But wait a minute…
• How are YOU investing in your board?
• Does your board know what they are doing?
• Do you know what you are doing?
• Are your board members guessing what they are supposed to be doing?
• Are your board meetings boring (I’m talking real sleepers)?
• Do you have phantom board members who occasionally drop by but never really help the organization?
If so, you need our Nonprofit Board Resource Package. It helps you solve all of the challenges mentioned above, plus much more.
You get a lot of great information to help you and your board members understand the secrets to develop a useful board. I even provide you with some great assessment tools to evaluate how your board is currently doing.
It is one thing to know something is not working well, but it is another thing to continue to stay in this weak position.
No board member wants to be a part of an underperforming board - I know I don’t - do you?
This is a loaded question, so grab a seat. It is mostly like a person who is reading this information.
Yes, you, especially if you are the founder of the organization or a board member who needs help. It is your responsibility to bring to the attention of the board that it needs help.
The collective board oversees the nonprofit organization as a whole.
When problems and challenges occur (and trust me, they do happen), the board’s responsibility is to fix them and keep the organization going in the right direction.
Fraud, theft, embezzlement, board members working for their self-interest, and other problems can get you placed in jail.
That’s right: JAIL. Do not pass go, do not collect $200.
You may be surprised to know that Harvard University put out a report highlighting the wrongdoings of nonprofit officers and directors from 1999-2002.
The criminal cases involved monies totaling $1,279,039,532. It involved organizations with boards and directors with human service agencies, churches, hospitals, foundations, civic and community groups, and more.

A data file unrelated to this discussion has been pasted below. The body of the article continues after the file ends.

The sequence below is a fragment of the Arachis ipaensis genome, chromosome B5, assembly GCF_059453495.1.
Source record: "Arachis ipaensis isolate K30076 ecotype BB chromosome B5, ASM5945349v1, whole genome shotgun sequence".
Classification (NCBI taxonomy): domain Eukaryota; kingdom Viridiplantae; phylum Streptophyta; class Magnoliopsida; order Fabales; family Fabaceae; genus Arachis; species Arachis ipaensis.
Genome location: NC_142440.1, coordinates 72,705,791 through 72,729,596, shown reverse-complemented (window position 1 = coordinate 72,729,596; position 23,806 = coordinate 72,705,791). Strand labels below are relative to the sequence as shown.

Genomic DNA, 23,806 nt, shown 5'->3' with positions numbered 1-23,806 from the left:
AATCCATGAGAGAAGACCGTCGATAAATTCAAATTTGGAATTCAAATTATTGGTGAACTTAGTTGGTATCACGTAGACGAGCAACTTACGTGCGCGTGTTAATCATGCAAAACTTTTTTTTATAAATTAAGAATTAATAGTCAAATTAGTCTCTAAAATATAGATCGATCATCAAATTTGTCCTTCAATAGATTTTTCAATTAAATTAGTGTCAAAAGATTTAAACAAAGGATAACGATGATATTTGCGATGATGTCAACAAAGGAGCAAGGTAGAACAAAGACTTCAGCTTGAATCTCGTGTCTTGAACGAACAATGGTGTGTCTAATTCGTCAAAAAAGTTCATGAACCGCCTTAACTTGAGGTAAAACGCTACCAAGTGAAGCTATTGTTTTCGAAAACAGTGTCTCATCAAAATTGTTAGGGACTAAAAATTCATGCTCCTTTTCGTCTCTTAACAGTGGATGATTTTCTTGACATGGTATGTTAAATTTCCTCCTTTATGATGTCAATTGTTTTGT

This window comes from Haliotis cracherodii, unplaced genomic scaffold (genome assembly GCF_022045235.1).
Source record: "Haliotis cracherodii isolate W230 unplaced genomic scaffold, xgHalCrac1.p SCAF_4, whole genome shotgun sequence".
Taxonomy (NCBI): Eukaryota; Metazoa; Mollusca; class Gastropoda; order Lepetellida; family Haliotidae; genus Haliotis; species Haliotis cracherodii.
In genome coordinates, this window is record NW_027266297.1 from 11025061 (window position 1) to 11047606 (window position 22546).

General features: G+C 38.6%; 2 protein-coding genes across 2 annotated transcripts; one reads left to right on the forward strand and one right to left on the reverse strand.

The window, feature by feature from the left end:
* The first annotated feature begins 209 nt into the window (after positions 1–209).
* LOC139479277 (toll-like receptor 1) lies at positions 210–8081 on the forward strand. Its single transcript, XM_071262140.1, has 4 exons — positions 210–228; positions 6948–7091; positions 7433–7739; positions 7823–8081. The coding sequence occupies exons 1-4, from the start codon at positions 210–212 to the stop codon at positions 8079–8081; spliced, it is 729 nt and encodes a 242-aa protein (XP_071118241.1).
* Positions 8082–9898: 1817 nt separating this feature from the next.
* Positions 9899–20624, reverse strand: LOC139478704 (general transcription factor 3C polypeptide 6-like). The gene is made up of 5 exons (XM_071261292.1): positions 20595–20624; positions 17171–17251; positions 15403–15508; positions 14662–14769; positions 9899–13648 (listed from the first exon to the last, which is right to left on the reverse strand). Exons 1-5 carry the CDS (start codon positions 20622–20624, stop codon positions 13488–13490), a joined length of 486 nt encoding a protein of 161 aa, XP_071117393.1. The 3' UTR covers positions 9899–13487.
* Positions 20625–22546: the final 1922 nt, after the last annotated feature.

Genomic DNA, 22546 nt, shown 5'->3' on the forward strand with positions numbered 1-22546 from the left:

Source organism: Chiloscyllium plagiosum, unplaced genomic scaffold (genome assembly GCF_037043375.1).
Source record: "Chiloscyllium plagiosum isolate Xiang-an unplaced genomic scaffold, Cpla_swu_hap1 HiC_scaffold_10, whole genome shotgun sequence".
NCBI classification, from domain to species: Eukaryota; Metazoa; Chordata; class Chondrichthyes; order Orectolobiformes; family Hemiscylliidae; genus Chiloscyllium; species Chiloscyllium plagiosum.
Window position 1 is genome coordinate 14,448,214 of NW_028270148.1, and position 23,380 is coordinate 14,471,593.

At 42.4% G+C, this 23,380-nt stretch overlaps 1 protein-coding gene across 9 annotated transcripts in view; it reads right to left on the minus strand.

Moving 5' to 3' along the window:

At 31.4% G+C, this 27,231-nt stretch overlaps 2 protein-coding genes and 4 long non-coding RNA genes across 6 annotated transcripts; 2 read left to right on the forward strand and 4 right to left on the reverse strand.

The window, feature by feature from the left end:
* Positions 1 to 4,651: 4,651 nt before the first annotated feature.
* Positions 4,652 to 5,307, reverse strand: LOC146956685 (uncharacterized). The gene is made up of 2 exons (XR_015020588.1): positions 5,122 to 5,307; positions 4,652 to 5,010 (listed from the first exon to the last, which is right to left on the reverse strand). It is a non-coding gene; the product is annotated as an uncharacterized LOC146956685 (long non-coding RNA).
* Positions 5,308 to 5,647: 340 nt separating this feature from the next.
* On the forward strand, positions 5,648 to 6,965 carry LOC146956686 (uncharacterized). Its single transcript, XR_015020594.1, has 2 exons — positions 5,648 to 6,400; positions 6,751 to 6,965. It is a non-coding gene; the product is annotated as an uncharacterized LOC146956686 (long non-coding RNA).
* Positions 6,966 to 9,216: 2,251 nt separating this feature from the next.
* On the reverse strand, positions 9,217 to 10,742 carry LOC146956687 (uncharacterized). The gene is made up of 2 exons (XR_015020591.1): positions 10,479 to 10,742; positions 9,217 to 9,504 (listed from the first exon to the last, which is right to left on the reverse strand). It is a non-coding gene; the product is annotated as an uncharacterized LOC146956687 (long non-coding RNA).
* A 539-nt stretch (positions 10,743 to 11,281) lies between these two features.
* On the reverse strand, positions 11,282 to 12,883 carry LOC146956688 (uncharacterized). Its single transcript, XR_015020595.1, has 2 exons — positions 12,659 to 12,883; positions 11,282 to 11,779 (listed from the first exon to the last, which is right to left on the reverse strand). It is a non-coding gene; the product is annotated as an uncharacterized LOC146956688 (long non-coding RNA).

Over 74 of the directors involved went to jail.
The nature of their crimes ranged from bribery to misapplication of charitable funds.
A lot of these types of crimes can be prevented if the board is actively involved in fulfilling their responsibilities.
It is worth your time and energy to invest in developing a good board.
But good boards do not just develop out of nowhere: you have to nurture them.
Good boards can keep you from going to jail if they do their job.
However, one of the top reasons why boards go astray is that most board members are unaware of their roles and responsibilities and do not provide adequate management oversight.
Our program helps you develop board members who will be aware of their roles and responsibilities.
Surprise… Most Nonprofit Organization and their Boards Are Operating Illegally!
I work with many nonprofit organizations as a nonprofit management consultant, and in most cases, nonprofits are operating their boards and nonprofits illegally.
Yes, it is true.
You see, most board members are not even aware of how the organization said it would operate legally.
Most have not read their bylaws. Many have outdated bylaws that are more like mini novels (too long for any sane person to read through).
My program shares how to correct this and give practical advice to assist your organization and make sure it operates legally.
Discover How to Get the Right People on Your Board -
The Ones Who Don’t Want To Give You a Headache
I know what you are saying, “Yes, I want to have a good board with the right people, but I do not want them to get on my nerves and give me a headache!” You must learn the best way to recruit the right people to serve on your board, and my program shows you the best way to recruit and orient your board members. In the workbook, you will get step-by-step directions to show you what you need to do.
Build your nonprofit board’s capacity by providing them with a solid understanding of their roles and responsibilities.
Our Nonprofit Board Development Resource Package will help you strengthen your board of directors for short and long-term organizational effectiveness.
You will learn:
1. The Roles and Responsibilities of the Nonprofit Board
2. The Role and Responsibilities of Executive Director
3. How the Executive Director and Board should relate
4. How to conduct effective Nonprofit Board Recruitment & Orientation
5. The best practices in running board meetings and committee meetings
This practical and insightful training is developed and taught by Rodney Walker of Grant Central USA.
Here is what you get to strengthen your nonprofit board:
Bonus Board Development Materials
• 1 Set of Nonprofit Board Self Evaluation Forms